Some stories were testimonies.  We learned how the first pastor of that congregation became a believer.  He used to drink a lot.  One night, his body began to swell after a lot of drink.  Though he hadn't yet heard about Jesus, he cried out to Creator God, and God healed him.  Shortly after, the missionaries arrived in his village and told him about Jesus.  He gave Jesus his life that day, and he has never returned to alcohol.  Campfire time is a time to say to God, "Do you remember that time when I ..., and you ...?"  I remember how I used to be terrified whenever anyone was late.  What if the rapture had happened, and I was left behind?  My youth group had watched the thief in the night movies, and they had terrified me.   One day when Alitzah was a baby, Joshua was late, and I felt the familiar fear rise.  I remember standing at the sink doing dishes when I felt the presence of God and His assurance, "I haven't left you."  That fear has never returned.  In Isaiah 43:26, God tells us to put Him in remembrance, but too often, as in the passage, we only remind Him of our complaints.  A campfire is different.  For those who grew up going to church camp, a campfire calls us to tell stories of hope and joy.

Campfire is also a time for prayer and for thanksgiving for answered prayers.  At the DTI, they have a tradition of praying for and blessing one another.  Some of our Maasai brothers were struggling with colds, so we prayed for them.  They gave thanks to God afterward that they slept better and were enabled to concentrate in class.  Isaiah 62:6-7 reads "On your walls, O Jerusalem, I have set watchmen; all the day and all the night they shall never be silent.  You who put the Lord in remembrance, take no rest, and give him no rest until he establishes Jerusalem and makes it a praise in the earth" (ESV).  During the years we lived in the bush, I was overwhelmed with fear.  Returning to the bush for this week was like measuring myself on a growth chart and finding myself grown beyond imagining.  I overflowed with thanksgiving for what God has done in me, and as I gave thanks, my story encouraged the students to trust in what God is doing in their hearts.  I give thanks to God for all those who have prayed into my growth with me, such as our home group members and our prayer supporters, and I praise God that He allows me to pray into the lives of others.

The Bible tells us in the last days we will see visions and dream dreams.  When I started having visions and dreams a few years ago, I stopped writing because I wasn't sure how people would respond.  Recently, I decided that I will not let fear drive me any longer.  I love sharing what I am learning.  If you are on this journey with me, may God bless your campfire times!  May they bring you joy and strength, and may you find an abundant hope harvest in your heart!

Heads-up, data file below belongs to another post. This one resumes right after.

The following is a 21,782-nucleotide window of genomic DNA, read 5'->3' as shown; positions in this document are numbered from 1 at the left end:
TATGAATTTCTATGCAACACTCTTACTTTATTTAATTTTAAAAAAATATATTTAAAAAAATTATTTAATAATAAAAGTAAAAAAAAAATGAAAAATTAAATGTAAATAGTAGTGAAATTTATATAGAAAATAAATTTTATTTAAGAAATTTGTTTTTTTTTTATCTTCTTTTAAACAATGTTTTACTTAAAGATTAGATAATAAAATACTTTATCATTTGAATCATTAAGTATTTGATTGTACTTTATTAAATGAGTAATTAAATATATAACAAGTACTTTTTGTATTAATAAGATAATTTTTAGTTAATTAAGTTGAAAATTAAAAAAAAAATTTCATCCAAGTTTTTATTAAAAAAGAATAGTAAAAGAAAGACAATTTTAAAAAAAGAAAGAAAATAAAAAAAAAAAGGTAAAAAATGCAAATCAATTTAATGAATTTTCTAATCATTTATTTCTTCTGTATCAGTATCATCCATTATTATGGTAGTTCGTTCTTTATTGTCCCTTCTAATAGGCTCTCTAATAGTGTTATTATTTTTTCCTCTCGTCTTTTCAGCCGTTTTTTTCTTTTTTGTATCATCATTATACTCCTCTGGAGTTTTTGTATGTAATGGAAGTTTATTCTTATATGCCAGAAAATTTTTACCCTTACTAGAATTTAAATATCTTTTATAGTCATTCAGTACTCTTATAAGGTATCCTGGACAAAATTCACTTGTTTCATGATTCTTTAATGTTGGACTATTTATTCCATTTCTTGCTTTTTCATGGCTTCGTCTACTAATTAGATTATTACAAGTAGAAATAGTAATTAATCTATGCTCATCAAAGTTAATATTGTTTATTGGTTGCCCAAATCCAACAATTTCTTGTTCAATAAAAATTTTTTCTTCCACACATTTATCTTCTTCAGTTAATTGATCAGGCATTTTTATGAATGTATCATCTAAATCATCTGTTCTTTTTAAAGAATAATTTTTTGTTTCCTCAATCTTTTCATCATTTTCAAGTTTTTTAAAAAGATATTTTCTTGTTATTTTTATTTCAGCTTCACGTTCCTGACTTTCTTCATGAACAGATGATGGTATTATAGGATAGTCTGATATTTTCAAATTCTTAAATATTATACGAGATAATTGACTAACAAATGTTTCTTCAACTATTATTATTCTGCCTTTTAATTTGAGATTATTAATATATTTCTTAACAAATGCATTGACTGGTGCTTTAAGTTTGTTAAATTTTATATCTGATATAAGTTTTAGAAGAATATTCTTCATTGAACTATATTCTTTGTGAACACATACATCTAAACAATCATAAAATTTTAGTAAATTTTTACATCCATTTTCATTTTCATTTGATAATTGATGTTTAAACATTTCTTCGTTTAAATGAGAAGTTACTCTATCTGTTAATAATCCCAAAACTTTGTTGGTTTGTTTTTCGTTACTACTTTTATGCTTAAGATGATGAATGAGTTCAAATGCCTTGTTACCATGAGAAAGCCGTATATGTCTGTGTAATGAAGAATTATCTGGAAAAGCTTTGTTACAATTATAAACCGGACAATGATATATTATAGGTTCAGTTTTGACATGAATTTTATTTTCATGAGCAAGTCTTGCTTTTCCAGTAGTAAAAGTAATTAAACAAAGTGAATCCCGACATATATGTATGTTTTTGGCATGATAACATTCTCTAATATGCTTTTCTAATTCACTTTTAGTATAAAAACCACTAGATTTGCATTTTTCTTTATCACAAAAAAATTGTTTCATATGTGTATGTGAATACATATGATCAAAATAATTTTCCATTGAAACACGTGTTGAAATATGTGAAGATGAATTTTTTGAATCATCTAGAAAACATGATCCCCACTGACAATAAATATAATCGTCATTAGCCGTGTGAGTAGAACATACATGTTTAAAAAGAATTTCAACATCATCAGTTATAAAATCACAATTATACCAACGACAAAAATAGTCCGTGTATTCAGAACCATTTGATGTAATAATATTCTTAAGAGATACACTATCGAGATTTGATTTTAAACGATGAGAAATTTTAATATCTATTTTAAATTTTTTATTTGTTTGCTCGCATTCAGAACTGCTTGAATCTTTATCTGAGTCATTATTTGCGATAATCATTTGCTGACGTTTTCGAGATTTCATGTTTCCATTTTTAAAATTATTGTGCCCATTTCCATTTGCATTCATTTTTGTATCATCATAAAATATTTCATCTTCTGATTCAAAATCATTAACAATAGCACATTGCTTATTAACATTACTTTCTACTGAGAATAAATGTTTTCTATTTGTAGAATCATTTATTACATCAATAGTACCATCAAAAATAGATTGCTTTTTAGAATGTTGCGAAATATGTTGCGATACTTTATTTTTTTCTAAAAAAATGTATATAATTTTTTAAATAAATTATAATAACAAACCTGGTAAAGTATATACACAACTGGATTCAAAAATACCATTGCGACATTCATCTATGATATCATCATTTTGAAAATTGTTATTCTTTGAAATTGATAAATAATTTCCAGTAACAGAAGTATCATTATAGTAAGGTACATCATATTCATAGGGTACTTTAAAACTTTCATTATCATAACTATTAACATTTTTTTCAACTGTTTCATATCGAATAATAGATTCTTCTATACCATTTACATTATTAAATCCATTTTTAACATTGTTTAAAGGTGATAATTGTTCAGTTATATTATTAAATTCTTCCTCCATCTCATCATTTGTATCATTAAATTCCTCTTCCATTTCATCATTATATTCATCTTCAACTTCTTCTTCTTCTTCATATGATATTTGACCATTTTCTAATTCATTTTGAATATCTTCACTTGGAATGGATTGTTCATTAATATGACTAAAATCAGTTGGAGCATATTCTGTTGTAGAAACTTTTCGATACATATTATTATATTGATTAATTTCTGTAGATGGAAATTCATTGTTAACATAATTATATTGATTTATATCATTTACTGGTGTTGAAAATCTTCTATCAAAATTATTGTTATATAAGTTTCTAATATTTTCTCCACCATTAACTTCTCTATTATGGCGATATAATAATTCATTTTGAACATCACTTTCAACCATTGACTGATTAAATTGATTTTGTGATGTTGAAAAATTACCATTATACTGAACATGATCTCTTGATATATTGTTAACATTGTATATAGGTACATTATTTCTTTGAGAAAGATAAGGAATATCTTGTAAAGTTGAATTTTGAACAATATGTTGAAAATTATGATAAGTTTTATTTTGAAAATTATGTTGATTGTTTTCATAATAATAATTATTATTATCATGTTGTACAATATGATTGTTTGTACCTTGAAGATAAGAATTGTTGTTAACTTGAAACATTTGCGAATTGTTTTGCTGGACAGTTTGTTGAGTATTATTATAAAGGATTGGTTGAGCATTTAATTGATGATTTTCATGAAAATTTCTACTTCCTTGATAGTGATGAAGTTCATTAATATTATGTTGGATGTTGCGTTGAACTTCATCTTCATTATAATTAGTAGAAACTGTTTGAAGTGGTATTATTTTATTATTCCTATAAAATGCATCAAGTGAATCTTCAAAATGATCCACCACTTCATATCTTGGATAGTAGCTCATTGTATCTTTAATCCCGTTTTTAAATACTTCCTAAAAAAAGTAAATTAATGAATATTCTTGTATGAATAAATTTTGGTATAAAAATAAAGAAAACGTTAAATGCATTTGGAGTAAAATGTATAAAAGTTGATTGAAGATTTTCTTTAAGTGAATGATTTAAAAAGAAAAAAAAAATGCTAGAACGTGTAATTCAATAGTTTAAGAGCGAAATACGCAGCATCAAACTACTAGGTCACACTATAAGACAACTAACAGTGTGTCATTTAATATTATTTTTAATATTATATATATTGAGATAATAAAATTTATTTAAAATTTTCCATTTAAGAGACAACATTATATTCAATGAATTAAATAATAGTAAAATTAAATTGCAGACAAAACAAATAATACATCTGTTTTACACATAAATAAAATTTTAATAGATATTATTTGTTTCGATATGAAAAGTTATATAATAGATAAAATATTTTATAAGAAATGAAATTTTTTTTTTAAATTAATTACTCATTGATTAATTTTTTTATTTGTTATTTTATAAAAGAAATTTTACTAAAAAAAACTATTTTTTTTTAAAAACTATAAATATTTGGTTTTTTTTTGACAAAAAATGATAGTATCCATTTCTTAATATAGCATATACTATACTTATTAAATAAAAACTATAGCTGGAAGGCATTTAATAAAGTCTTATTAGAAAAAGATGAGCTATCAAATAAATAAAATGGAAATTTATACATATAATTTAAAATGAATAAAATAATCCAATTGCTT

(continued from part 1)

God is the God who says, "Come away with me to a quiet place and rest." He is the God who told Martha that Mary had chosen the better way. He is the God who said, "Let the little children come to me." Jesus said, "If you have seen me, you have seen the Father." When Jesus said these things, the Father said these things. In the prophets, God cried out that He longs to hear us call Him Father. But even reading these things, I didn't understand.

One day, one of our daughters was asking why the word LORD is often in all caps in the Bible. My husband loves that kind of question, so he began to explain to our children how the Hebrew names of God are translated. Now two days before, a Kenyan friend had told me that her husband was having some time off work and had asked her to let their houseworker off so that they could have some family time. I understood. We do the same thing. Well my husband got to the name Lord GOD, and said that it could be translated Lord LORD.

In that moment, I heard God speak. He said, "You've always been afraid of the 'Lord, Lord' passage." Well, that was certainly true. He continued, "You have always thought that I was saying, 'You haven't worked hard enough; get away from me.' That is not true. I am saying, 'It is family time; let the slaves and servants go.' I knew that He was saying, 'If all you ever do with me is ask me for a list of things to do, then leave. This is family time, play time, I want the people who have gotten to know me.' He was also saying, "You've always tried to be my slave, but you're not a very good one. You aren't meant to be a slave. You are meant to be a child. Be my child."

It is hard to put into words exactly what God says. Sometimes, I hear words and other times, thoughts; sometimes, I see a picture or have a story come to mind. One thought that began to come to mind is that I try to earn my rest. After my work is done, I can rest. But I started to see that we have to work from rest. I had this thought, "You don't say to a car, earn your petrol (gas)." We can never earn our rest. It is a gift.